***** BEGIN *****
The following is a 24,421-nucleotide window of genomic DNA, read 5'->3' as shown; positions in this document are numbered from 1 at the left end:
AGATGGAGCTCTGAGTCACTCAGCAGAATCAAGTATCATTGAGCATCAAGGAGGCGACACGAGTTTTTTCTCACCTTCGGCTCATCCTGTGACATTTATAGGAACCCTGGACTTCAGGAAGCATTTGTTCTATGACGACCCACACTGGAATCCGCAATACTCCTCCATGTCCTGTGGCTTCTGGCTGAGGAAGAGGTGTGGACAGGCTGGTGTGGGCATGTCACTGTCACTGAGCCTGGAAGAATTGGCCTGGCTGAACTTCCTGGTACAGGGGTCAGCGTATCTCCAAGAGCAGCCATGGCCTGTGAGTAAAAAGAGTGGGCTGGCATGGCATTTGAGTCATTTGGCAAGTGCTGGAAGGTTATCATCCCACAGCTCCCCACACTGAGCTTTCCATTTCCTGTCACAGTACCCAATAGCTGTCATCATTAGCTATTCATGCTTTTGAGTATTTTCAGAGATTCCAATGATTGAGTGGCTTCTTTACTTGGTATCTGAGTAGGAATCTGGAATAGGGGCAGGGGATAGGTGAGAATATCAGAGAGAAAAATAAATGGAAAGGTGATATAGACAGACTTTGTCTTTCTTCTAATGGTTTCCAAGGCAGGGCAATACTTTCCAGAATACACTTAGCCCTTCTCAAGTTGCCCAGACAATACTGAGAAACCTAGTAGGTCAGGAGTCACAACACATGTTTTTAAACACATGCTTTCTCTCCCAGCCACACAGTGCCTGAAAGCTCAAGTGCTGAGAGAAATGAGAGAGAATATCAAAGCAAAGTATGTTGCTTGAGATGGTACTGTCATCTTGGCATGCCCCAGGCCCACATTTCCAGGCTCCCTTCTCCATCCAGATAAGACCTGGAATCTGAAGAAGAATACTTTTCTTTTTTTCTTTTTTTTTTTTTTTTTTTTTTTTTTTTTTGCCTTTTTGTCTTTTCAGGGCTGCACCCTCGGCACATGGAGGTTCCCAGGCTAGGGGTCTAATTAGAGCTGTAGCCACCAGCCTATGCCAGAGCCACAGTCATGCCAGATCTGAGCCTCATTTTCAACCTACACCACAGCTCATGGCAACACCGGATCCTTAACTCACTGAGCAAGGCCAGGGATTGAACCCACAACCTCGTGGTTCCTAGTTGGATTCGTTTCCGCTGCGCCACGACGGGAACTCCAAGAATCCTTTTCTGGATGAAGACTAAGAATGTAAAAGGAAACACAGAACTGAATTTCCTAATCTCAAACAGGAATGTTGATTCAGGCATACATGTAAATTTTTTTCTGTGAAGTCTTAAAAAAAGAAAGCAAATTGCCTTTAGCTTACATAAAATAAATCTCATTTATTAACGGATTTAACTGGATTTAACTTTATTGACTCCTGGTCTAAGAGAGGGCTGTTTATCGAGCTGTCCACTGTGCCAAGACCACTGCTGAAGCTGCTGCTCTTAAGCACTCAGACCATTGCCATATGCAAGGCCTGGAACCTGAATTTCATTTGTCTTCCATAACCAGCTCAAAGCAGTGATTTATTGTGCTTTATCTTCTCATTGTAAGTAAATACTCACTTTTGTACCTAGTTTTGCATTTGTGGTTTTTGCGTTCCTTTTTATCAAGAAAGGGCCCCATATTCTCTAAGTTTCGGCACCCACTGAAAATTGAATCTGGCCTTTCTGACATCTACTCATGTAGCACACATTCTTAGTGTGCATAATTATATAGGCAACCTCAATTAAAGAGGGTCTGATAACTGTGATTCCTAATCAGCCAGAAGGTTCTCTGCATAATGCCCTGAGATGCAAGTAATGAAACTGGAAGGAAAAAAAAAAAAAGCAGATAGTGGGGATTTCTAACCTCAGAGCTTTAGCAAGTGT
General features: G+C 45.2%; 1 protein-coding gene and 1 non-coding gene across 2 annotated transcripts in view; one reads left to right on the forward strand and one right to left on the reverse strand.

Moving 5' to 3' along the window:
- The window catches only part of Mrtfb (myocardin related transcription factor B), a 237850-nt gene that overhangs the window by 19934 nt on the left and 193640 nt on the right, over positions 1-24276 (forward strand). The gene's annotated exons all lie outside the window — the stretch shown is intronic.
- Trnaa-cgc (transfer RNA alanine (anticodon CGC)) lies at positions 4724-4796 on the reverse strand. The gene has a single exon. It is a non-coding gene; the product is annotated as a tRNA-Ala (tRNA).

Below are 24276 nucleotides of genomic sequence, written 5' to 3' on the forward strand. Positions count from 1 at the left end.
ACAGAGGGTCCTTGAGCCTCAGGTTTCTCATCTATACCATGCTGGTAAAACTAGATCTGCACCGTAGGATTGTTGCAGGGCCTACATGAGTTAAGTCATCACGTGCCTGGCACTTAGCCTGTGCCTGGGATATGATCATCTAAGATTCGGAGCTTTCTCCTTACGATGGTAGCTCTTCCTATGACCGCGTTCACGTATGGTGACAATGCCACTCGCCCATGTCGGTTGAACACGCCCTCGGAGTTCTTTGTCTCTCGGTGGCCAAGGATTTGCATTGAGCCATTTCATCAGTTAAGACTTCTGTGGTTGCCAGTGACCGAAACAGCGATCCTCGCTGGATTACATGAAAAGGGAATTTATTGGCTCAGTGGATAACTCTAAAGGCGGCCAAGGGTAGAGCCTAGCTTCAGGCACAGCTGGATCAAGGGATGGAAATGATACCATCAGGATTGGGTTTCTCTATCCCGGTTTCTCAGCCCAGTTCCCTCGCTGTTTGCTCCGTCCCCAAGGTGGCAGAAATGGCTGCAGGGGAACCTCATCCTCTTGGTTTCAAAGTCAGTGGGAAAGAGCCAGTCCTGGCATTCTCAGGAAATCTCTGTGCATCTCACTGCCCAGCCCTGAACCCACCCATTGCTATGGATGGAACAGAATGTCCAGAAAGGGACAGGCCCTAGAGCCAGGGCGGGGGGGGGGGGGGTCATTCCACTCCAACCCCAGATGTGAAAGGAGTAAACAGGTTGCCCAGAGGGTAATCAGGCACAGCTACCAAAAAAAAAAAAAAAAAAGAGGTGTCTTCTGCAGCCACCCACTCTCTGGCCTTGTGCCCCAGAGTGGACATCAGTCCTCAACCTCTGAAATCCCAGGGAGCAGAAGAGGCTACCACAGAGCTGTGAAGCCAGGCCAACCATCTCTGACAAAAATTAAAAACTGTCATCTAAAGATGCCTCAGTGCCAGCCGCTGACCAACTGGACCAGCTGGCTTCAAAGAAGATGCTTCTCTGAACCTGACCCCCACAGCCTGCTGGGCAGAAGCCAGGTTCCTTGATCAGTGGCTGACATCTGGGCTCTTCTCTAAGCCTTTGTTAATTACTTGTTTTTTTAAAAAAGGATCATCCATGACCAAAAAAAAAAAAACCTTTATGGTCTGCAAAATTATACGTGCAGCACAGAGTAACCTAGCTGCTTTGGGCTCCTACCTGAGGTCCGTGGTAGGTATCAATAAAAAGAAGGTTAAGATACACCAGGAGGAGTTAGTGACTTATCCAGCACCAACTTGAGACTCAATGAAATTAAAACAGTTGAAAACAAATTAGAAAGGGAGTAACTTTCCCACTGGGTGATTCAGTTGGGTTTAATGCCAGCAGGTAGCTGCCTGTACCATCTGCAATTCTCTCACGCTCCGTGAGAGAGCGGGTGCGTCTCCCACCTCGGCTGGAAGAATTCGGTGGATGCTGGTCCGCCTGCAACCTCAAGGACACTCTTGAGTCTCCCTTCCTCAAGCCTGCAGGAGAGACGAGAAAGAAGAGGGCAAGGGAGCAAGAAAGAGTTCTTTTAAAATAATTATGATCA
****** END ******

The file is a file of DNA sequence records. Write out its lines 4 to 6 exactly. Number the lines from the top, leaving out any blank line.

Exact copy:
Moving 5' to 3' along the window:
- The window catches only part of Mrtfb (myocardin related transcription factor B), a 237850-nt gene that overhangs the window by 19934 nt on the left and 193640 nt on the right, over positions 1-24276 (forward strand). The gene's annotated exons all lie outside the window — the stretch shown is intronic.
- Trnaa-cgc (transfer RNA alanine (anticodon CGC)) lies at positions 4724-4796 on the reverse strand. The gene has a single exon. It is a non-coding gene; the product is annotated as a tRNA-Ala (tRNA).